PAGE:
You’re probably looking at my title and thinking that I spelled in error, the act of slumber after a heavy lunch. In my defense, naptime is usually when I think about how to react to all the purple knapweed growing on my farm this year. Just as I enjoyed an intense drool, dreaming of endless pristine pastures devoid of unsightly weeds, the annoying alarm clock of Mother Nature goes off and brings me back to the reality—weeds(also known as forage) are here to stay!
Poet, Phillip Pulfrey said it best:
I learn more about God
From weeds than from roses;
Through the smallest chink of hope
In the absolute of concrete….
My intimate relationship with this forage-weed is a lot like a marriage, it takes patience and compromise to work. Many folks abhor this matrimony and seek divorce by lethal injection with chemicals. I’m too darn stubborn to take this easy, costly route for I have an appreciation or affliction in working with this plant as a symbol of diversity and importance. In my way of thinking, God gave us this plant for a reason and I’m determined to find out why.
According to the late Newman Turner, this “herb” knapweed or hardheads, as he called them, is one of the few indicators of phosphate deficiency. He said, “The existence of knapweed is one of the few justifications for applying rock phosphate as well as manure and ground limestone.” Curious to me was his description of how far down the plant’s roots will go to tap subsoil phosphorus and thrive when other plants won’t. Since I have low phosphorus on many fields because of no grain importation or added soil amendments, this makes sense to me.
Ok, so it’s evident I have a problem. In addition to fertility, I have out-wintered on fields, scarring them up and compacting them which gives way to plants that can fill the void and have rolled out bales with knapweed plants in them. My friend Nathan also thinks the severe drought with long pasture recovery periods and the die back of other pasture species from last year is helping with the proliferation problem. I’m sure it’s a combination of many factors.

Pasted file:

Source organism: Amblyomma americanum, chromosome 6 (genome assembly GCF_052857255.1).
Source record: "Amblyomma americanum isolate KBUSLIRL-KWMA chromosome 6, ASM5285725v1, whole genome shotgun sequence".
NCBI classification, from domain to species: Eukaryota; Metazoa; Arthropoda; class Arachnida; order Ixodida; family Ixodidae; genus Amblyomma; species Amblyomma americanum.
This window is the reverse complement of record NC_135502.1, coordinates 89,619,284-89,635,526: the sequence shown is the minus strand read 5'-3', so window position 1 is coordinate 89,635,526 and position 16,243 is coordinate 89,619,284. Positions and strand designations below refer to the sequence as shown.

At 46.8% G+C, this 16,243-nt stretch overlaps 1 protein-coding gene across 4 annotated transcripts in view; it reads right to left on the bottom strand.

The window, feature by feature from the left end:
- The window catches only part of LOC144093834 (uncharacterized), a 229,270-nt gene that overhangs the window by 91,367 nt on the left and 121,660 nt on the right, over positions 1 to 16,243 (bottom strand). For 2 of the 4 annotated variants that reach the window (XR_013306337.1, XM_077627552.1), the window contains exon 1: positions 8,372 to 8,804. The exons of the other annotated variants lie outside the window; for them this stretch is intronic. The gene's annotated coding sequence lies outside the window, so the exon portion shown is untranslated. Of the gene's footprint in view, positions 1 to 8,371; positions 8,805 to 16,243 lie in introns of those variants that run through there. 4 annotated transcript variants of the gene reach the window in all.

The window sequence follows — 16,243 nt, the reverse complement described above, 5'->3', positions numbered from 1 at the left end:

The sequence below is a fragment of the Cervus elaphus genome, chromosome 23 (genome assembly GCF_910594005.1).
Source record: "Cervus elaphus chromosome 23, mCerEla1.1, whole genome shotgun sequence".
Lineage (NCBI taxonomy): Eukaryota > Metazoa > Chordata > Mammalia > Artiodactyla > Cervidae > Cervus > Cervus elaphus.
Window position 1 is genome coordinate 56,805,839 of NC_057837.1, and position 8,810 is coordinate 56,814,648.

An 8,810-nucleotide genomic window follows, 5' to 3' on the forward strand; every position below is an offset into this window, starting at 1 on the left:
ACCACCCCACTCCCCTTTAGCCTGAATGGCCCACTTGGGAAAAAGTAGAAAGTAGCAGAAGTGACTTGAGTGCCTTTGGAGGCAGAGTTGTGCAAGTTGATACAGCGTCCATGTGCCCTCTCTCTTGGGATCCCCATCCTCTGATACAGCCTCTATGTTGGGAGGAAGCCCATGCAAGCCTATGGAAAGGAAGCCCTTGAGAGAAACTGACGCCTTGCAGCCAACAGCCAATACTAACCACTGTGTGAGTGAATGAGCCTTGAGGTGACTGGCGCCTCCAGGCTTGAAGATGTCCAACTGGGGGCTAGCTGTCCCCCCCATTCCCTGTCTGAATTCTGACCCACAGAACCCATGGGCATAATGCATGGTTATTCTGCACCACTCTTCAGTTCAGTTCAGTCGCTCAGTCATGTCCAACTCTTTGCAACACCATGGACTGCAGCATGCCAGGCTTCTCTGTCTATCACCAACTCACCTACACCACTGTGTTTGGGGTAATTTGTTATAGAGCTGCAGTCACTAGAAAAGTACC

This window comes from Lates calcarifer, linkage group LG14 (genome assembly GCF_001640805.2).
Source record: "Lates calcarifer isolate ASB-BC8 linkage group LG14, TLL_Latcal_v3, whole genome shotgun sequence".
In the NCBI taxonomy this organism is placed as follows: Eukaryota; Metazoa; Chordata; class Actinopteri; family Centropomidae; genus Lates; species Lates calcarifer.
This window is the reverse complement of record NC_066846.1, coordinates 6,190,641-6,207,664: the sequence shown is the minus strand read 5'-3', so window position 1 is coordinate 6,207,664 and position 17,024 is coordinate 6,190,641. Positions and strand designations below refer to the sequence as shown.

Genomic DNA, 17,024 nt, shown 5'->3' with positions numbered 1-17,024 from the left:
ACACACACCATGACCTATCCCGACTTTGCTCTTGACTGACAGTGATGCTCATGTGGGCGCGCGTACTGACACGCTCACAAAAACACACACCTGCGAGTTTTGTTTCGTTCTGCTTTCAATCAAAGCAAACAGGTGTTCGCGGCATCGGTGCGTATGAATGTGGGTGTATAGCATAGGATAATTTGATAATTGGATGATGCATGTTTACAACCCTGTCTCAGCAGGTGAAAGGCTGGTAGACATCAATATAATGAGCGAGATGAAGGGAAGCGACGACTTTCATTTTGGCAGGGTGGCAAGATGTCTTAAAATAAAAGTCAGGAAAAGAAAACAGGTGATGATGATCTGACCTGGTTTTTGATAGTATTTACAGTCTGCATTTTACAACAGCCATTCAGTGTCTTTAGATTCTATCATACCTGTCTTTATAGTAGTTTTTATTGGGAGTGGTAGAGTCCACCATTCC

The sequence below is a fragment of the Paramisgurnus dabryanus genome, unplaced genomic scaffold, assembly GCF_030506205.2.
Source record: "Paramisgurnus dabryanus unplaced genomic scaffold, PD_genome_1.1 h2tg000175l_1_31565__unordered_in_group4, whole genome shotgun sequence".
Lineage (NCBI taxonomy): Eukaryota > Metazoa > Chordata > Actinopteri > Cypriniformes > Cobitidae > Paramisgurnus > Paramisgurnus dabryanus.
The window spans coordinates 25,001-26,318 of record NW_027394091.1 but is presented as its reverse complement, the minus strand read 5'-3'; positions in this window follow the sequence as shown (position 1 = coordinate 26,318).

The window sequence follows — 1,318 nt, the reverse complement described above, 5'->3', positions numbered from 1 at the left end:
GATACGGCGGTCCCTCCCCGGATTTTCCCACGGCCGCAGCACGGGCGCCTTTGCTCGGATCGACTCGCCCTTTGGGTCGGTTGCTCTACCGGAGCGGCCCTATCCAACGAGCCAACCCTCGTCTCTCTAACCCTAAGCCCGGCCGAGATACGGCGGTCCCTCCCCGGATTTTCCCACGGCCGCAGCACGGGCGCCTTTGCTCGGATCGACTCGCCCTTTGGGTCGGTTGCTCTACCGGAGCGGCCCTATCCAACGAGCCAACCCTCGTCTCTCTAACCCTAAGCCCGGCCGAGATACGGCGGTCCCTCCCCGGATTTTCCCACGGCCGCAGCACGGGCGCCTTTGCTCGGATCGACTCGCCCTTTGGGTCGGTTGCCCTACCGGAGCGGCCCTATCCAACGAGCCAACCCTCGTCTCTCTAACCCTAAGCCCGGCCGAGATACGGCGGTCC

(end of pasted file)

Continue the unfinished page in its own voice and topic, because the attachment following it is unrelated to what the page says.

The bigger question is what to do or not do against our holistic farm goals which direct us to like diversity, soil biology, water quality and wildlife. Can bigger picture thinking and land management be the right tools? I’m convinced if you study and observe the subtleties of nature, you’ll find the solution.
If you can accept the spotted, Russian or whatever knapweed species you have will always be around in some fashion depending on conditions, I think you can move forward in controlling the forage plant. Ian Mitchell-Innes coaxed me to move towards what I want by planning my grazing. He also liked that we have the most overlooked weed killer, frost and snow. I took this knowledge to heart.
Here are a few control measures, minus chemical or biological remedies; I have tried with some success:
1) Teach your animals to eat it by learning animal behavior from Kathy Voth’s training regime.
2) Plan to graze an infested field when the plants are young and tender(4-6”) while getting enough animal impact to eat every plant or trample them.
3) Manure heavily or add compost or soil amendments so other plants out compete the weeds.
4) Graze more frequently avoiding long recovery periods >40 days and clip after each grazing period.
5) If the knapweed gets ahead of you, have the patience to let it flower (allowing bees to make you some awesome honey and grassland birds to nest) and then turn animals in to eat the blossoms and top leaves thereby stealing the plants ability to seed.